Will Ferrell's recent efforts in the comedy bracket haven't exactly gone down well with the general public. Anchorman 2 was a far weaker sequel than anyone could have expected. Likewise, the little-seen Spoils of Babylon was an interesting if ill-defined comedy spoof. The Lego Movie is the only blip in an otherwise downward trend for Ferrell.
he premise of Get Hard is essentially a rehashing of comedy classic Trading Places. Ferrell is James King, a somewhat naive financial broker who's amassed a great fortune, a huge house and a beautiful fiance in the form of Community's Alison Brie. When he's arrested for some kind of financial irregularities, he's coerced by his father-in-law (Craig T. Nelson) to take the deal offered and serve a few measly months in jail. However, he believes he's innocent and goes to trial. As you'd expect, the trial doesn't go his way and he's facing ten years in jail. In order to prepare himself for the hardships in jail, he hires car-wash owner Darnell (Kevin Hart) to acclimatise him. The catch is is that Darnell's never been in jail and never even had so much as a parking ticket.

t's not so much that Get Hard is painfully unfunny, it's that it's horribly offensive while it's being unfunny. There's an extended sequence whereby Darnell convinces James that the only way he'll survive in jail is to get at fellatio. In order to do so, he brings him to a gay restaurant. It's bad enough that they're making rape jokes, but the scene drags on for several agonising minutes with no pay-off. Likewise, there's another scene where they simulate life in the prison yard. Again, this goes on way longer than it needs to and just doesn't work.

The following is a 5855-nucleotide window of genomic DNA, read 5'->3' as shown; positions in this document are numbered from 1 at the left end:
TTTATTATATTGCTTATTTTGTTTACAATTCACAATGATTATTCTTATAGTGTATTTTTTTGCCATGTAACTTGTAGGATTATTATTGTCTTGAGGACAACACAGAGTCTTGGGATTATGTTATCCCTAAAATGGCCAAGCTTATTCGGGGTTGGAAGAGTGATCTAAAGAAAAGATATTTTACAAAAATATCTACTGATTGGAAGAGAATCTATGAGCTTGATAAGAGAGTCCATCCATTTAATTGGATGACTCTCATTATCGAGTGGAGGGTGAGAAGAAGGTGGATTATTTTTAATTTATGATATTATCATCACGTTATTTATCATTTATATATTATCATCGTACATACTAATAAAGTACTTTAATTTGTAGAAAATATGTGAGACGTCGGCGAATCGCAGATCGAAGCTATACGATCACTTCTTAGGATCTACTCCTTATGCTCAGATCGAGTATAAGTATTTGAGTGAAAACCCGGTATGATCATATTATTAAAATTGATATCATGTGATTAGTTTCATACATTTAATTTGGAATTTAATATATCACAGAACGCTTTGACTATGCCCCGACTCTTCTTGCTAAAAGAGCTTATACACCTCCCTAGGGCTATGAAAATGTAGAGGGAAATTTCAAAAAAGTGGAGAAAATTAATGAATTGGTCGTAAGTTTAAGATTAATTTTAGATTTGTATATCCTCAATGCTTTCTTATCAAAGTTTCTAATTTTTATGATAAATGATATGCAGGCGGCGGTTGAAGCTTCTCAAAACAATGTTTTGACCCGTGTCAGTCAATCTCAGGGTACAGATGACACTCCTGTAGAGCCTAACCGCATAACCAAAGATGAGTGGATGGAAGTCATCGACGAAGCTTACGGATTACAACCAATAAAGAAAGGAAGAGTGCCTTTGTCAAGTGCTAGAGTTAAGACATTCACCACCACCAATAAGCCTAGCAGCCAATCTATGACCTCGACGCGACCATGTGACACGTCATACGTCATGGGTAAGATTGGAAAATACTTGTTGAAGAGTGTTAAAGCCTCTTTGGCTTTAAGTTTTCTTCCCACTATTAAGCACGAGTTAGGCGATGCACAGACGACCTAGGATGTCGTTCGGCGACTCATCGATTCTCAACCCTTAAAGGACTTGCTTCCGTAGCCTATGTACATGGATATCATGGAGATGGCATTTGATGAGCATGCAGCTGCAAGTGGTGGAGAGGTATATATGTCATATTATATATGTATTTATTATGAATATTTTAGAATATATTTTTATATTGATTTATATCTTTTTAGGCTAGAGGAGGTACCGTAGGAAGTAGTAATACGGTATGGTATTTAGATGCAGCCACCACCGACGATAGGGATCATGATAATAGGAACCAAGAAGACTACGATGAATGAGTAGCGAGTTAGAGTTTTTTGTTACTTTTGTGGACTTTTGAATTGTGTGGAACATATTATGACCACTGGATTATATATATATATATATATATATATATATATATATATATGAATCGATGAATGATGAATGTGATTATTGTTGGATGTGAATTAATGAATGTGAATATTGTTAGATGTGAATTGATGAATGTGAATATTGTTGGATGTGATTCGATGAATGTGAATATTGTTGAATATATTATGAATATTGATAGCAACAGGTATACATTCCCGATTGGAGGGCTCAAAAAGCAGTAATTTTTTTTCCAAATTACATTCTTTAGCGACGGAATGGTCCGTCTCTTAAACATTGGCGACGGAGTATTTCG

ou get the sense that both Hart and Ferrell are improvising most of their scenes. That's fine. The problem is that there needs to be very judicious editing in order to get the nuggets of gold from these long improv sessions. Instead, director Etan Cohen has left them all in and hoped for the best. It's a rookie mistake and Cohen is very much that - a rookie director. Alison Brie is deployed as the spoilt rich girl who's frequently seen in either skimpy clothes or lingerie and isn't utilised in any other way than to be eye-candy. Considering how funny she can be in Community, there's a missed opportunity here.
ikewise, Craig T. Nelson has great comedy timing and he's simply a one-dimensional villain. Ferrell and Hart are capable of being very, very funny. Instead, they're both lumped into stereotypical roles that are bizarre and borderline-racist. There was real hope for Get Hard. Trading Places is one of the best comedies of the last thirty years, so to see a modern retelling of sorts definitely had our interest. Instead, it's a lazy, poorly-made, deeply unfunny film.
void, avoid. avoid.